Right now we are looking down into the same abyss, and again we may be doing so because of our own actions. No matter what some may argue, a key element in future economic growth will be knowledge-intensive investment, whether by multinational companies or through indigenous firms. At this point countries in other parts of the world, including big ones like China and India, and smaller ones like Singapore, are competing aggressively for such investment. To shut ourselves out of this would be madness.

It may well be that we need to look closely at how research investment is determined and how well the money is spent. But to argue that such investment does not produce economic benefits is staggeringly ignorant. Not only must this particular recommendation be repudiated, it must be done so quickly and audibly. Our future is at stake.

The role of universities in economic development

February 16, 2009

Three or so years ago a delegation from a major European city was on a visit to Dublin. The mayor was there, several city officials, a couple of businesspeople, two (if I recall) members of parliament for that city, and some others. Their hosts were an Irish state agency. I was invited to address the visitors over dinner, the topic being what Irish universities have done to support economic development.

So I told them a little about the Irish university system, and I described what we were doing to support the economy: from teaching those who would become skilled graduates in important fields, through managing incubation centres, through linking with industry R&D labs, to spinning out companies. I gave some examples from my own university, DCU. I summed up by saying that the two critical ingredients that enabled universities to play this role were (a) the capacity to compete with universities in an inward investor’s home country by having recognised centres of real world class excellence, and (b) strategic autonomy and the ability to be entrepreneurial and innovative. It was clear from the discussion that the universities from our guests’ city would need to be reformed fundamentally for them to be able to do any of this.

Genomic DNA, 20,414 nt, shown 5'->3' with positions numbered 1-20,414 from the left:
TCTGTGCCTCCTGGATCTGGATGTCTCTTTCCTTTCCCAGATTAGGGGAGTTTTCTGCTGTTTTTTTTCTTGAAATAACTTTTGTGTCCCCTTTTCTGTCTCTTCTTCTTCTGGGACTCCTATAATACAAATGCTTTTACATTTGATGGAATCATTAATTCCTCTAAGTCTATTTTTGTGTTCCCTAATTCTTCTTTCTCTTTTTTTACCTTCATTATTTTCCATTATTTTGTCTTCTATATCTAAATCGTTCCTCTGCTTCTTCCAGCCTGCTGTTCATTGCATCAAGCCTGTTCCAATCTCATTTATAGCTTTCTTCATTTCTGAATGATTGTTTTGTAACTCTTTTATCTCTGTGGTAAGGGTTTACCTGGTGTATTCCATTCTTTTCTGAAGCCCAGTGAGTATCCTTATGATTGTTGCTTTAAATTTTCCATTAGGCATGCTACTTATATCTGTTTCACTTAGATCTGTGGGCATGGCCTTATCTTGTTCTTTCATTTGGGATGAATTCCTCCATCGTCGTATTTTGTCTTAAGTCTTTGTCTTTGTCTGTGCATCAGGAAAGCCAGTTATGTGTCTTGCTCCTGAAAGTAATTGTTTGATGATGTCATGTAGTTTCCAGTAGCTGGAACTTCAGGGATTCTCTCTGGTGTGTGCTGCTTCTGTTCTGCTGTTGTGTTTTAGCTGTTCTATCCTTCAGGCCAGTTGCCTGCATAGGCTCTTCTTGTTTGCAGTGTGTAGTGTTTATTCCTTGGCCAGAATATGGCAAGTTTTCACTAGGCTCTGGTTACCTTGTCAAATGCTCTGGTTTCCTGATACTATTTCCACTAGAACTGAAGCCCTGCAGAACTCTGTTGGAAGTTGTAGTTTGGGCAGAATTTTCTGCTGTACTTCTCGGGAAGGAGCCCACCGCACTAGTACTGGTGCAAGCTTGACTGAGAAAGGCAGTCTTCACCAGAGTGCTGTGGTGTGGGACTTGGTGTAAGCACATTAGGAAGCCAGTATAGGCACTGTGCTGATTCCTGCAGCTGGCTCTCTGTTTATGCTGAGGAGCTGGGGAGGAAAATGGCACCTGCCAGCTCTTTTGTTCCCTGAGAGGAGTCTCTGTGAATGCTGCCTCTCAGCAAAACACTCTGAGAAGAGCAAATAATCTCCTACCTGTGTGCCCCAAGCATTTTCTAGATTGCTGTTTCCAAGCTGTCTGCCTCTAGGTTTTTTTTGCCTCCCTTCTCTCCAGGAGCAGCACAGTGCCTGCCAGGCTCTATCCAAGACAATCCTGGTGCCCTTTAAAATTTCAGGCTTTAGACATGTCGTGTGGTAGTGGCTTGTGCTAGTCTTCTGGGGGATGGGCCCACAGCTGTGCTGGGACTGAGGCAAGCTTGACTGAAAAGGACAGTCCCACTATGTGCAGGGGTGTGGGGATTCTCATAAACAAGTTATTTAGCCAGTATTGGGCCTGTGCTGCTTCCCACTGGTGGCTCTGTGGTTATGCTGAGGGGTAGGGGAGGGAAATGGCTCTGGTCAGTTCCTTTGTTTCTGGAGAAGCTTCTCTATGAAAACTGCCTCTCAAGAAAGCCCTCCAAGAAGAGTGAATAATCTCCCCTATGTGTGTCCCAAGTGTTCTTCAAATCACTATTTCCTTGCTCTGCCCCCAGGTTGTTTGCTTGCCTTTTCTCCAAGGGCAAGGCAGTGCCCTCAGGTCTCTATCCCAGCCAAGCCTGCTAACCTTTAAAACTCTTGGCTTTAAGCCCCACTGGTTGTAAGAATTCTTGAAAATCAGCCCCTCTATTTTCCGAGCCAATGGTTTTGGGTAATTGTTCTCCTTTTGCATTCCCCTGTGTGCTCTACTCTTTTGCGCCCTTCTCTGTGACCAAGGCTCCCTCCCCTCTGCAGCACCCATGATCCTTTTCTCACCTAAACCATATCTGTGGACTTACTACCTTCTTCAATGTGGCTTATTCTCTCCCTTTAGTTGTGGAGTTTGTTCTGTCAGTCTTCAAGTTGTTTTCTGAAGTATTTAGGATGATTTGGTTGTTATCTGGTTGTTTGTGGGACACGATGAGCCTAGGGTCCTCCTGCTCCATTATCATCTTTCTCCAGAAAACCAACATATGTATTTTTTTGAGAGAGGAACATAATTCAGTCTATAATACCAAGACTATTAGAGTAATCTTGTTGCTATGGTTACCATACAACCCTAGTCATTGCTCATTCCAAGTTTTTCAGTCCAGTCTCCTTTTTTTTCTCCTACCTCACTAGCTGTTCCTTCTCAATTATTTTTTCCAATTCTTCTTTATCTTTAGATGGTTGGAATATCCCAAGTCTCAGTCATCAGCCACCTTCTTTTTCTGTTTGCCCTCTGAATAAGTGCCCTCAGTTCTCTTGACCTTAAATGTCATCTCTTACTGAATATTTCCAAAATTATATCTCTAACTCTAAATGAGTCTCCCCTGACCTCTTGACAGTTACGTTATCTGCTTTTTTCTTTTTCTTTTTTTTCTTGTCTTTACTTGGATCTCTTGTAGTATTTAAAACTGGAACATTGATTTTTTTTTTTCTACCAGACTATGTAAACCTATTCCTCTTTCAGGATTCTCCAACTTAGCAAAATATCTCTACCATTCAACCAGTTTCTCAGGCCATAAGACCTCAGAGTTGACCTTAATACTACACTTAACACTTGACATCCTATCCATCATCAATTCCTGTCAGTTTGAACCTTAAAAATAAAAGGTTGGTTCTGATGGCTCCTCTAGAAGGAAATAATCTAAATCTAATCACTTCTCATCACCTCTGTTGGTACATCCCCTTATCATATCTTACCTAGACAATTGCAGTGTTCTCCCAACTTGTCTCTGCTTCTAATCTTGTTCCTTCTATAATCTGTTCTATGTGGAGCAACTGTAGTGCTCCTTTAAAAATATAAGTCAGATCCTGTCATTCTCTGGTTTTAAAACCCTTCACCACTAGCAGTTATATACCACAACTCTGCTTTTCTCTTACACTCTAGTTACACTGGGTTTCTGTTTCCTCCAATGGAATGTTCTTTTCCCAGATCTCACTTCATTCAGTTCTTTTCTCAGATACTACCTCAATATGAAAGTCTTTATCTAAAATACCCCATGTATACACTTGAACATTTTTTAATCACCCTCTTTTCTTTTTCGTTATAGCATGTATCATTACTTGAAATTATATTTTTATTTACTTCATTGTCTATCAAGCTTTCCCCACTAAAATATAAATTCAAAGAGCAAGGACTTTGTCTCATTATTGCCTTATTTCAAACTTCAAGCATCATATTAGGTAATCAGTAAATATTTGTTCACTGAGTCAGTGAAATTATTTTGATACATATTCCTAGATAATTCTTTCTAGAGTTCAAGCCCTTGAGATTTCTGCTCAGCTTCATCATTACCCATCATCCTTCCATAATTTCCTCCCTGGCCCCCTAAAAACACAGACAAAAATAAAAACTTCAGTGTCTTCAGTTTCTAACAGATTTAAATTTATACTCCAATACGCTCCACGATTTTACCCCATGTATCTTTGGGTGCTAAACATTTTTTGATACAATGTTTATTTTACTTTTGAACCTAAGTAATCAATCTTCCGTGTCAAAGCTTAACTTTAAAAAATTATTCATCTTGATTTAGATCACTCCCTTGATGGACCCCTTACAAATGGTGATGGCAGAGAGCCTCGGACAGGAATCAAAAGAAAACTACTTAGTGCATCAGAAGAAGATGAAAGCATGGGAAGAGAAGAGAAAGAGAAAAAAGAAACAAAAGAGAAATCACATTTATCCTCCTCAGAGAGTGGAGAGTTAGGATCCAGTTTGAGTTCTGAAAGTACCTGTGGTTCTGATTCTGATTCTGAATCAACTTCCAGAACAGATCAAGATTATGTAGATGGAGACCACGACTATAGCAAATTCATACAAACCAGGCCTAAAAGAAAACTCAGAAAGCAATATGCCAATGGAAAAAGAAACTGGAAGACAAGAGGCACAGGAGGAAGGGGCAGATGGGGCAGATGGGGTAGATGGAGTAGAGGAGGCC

Afterwards the mayor, an extremely affable man with a good sense of strategy and a pleasant witty manner, came to thank me for my talk and for the very interesting insights I had provided (he said). I expressed my appreciation and asked him whether he would look again at the conditions under which his universities operated. He looked staggered at the question, and answered emphatically that he certainly would not, that they needed to know their place as agencies of government and not get any notions that they could autonomously develop their own strategies. I told him that he must therefore expect to see the long-term decline of his city (which he had described over dinner) continue.

The idea of universities as educational agencies following a national plan is not an unusual one in Europe, and indeed there are occasional shades of it here in political discourse. The Universities Act 1997 gave universities in Ireland a degree of autonomy, but more than once I have heard politicians musing that this may have been a step too far and should be revisited. But in fact the autonomy of universities – and by this I mean autonomy beyond what we have now – is a vital ingredient for national success and in particular for stimulating the local economy. For example, the role of DCU is generating economic activity in the North Dublin and Fingal area is pivotal. And more generally, universities have been indispensable in virtually every recent bid to persuade major global companies to locate R&D in Ireland. Universities need to be able to move fast in taking decisions and need to be able to deal effectively with corporate and other partners.

Even when our costs have moderated a little due to the recession, investments in Ireland by companies setting up call centres or basic manufacturing units will not return – those days are over. Our hope for the future lies in much higher value investments and successful indigenous start-ups. These require successful and autonomous universities. Our future as a country is tied up in this. We must get it right.